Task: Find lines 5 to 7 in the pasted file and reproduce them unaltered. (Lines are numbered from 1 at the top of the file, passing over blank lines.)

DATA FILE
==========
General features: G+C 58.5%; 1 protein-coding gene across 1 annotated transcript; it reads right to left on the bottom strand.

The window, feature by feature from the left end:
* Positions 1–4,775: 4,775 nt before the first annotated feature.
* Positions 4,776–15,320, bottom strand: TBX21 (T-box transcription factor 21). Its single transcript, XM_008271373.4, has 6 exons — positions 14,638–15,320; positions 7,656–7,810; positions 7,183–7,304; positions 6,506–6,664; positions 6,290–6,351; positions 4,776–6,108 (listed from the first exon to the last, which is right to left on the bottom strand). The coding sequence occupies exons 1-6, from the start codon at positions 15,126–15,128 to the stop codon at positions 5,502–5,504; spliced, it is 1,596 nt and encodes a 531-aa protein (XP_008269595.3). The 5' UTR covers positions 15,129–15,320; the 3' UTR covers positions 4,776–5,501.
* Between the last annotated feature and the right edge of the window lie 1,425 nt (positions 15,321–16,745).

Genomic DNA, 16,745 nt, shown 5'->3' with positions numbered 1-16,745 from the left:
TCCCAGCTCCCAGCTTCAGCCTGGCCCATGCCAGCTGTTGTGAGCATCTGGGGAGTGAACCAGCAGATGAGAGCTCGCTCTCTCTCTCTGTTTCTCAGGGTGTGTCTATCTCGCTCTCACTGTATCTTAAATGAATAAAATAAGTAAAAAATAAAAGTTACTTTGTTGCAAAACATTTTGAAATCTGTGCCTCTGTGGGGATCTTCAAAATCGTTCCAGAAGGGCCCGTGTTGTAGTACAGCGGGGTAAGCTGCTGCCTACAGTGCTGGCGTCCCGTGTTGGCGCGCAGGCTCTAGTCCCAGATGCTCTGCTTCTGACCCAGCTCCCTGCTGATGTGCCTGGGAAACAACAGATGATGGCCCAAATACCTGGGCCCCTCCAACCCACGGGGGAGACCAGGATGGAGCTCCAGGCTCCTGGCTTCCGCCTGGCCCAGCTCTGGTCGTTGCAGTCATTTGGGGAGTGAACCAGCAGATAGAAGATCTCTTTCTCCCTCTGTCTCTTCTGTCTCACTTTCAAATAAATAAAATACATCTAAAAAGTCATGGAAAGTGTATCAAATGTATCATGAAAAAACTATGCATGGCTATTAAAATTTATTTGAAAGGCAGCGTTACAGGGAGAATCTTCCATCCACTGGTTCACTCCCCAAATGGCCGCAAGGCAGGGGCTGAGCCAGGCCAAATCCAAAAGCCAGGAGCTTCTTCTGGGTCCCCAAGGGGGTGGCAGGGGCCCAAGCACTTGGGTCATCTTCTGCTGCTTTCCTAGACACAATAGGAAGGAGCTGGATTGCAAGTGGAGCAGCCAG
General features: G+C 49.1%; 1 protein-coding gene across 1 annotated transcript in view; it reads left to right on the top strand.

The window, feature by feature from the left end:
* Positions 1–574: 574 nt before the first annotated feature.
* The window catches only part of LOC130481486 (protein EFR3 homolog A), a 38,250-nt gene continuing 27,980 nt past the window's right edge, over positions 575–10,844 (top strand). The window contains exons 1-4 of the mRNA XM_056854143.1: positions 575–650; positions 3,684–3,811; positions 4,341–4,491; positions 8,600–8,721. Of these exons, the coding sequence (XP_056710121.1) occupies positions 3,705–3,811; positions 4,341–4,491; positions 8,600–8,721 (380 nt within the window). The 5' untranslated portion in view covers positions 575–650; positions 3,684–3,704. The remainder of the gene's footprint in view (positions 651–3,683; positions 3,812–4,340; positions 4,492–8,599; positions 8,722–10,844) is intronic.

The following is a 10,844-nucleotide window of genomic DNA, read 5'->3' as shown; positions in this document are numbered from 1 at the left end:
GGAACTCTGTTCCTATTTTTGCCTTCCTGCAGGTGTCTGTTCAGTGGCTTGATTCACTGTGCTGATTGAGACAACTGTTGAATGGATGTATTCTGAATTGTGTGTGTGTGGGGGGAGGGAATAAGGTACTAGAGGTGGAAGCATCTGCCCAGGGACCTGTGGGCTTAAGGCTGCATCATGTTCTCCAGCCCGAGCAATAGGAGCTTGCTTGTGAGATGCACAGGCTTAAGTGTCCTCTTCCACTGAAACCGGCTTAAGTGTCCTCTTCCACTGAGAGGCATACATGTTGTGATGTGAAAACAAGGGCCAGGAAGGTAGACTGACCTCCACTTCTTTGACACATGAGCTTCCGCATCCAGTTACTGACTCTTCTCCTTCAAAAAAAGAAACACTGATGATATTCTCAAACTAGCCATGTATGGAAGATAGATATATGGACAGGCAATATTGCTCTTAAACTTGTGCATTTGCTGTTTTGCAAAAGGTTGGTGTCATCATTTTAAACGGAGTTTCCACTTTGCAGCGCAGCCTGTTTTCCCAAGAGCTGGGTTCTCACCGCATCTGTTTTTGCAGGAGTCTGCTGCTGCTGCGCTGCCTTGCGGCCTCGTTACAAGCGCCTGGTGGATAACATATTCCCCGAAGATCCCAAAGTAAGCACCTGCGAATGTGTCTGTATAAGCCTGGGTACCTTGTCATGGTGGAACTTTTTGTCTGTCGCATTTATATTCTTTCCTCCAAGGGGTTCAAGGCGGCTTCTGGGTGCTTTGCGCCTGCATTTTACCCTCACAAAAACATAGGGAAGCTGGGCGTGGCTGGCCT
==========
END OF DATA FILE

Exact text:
* Between the last annotated feature and the right edge of the window lie 1,425 nt (positions 15,321–16,745).

Genomic DNA, 16,745 nt, shown 5'->3' with positions numbered 1-16,745 from the left:
TCCCAGCTCCCAGCTTCAGCCTGGCCCATGCCAGCTGTTGTGAGCATCTGGGGAGTGAACCAGCAGATGAGAGCTCGCTCTCTCTCTCTGTTTCTCAGGGTGTGTCTATCTCGCTCTCACTGTATCTTAAATGAATAAAATAAGTAAAAAATAAAAGTTACTTTGTTGCAAAACATTTTGAAATCTGTGCCTCTGTGGGGATCTTCAAAATCGTTCCAGAAGGGCCCGTGTTGTAGTACAGCGGGGTAAGCTGCTGCCTACAGTGCTGGCGTCCCGTGTTGGCGCGCAGGCTCTAGTCCCAGATGCTCTGCTTCTGACCCAGCTCCCTGCTGATGTGCCTGGGAAACAACAGATGATGGCCCAAATACCTGGGCCCCTCCAACCCACGGGGGAGACCAGGATGGAGCTCCAGGCTCCTGGCTTCCGCCTGGCCCAGCTCTGGTCGTTGCAGTCATTTGGGGAGTGAACCAGCAGATAGAAGATCTCTTTCTCCCTCTGTCTCTTCTGTCTCACTTTCAAATAAATAAAATACATCTAAAAAGTCATGGAAAGTGTATCAAATGTATCATGAAAAAACTATGCATGGCTATTAAAATTTATTTGAAAGGCAGCGTTACAGGGAGAATCTTCCATCCACTGGTTCACTCCCCAAATGGCCGCAAGGCAGGGGCTGAGCCAGGCCAAATCCAAAAGCCAGGAGCTTCTTCTGGGTCCCCAAGGGGGTGGCAGGGGCCCAAGCACTTGGGTCATCTTCTGCTGCTTTCCTAGACACAATAGGAAGGAGCTGGATTGCAAGTGGAGCAGCCAG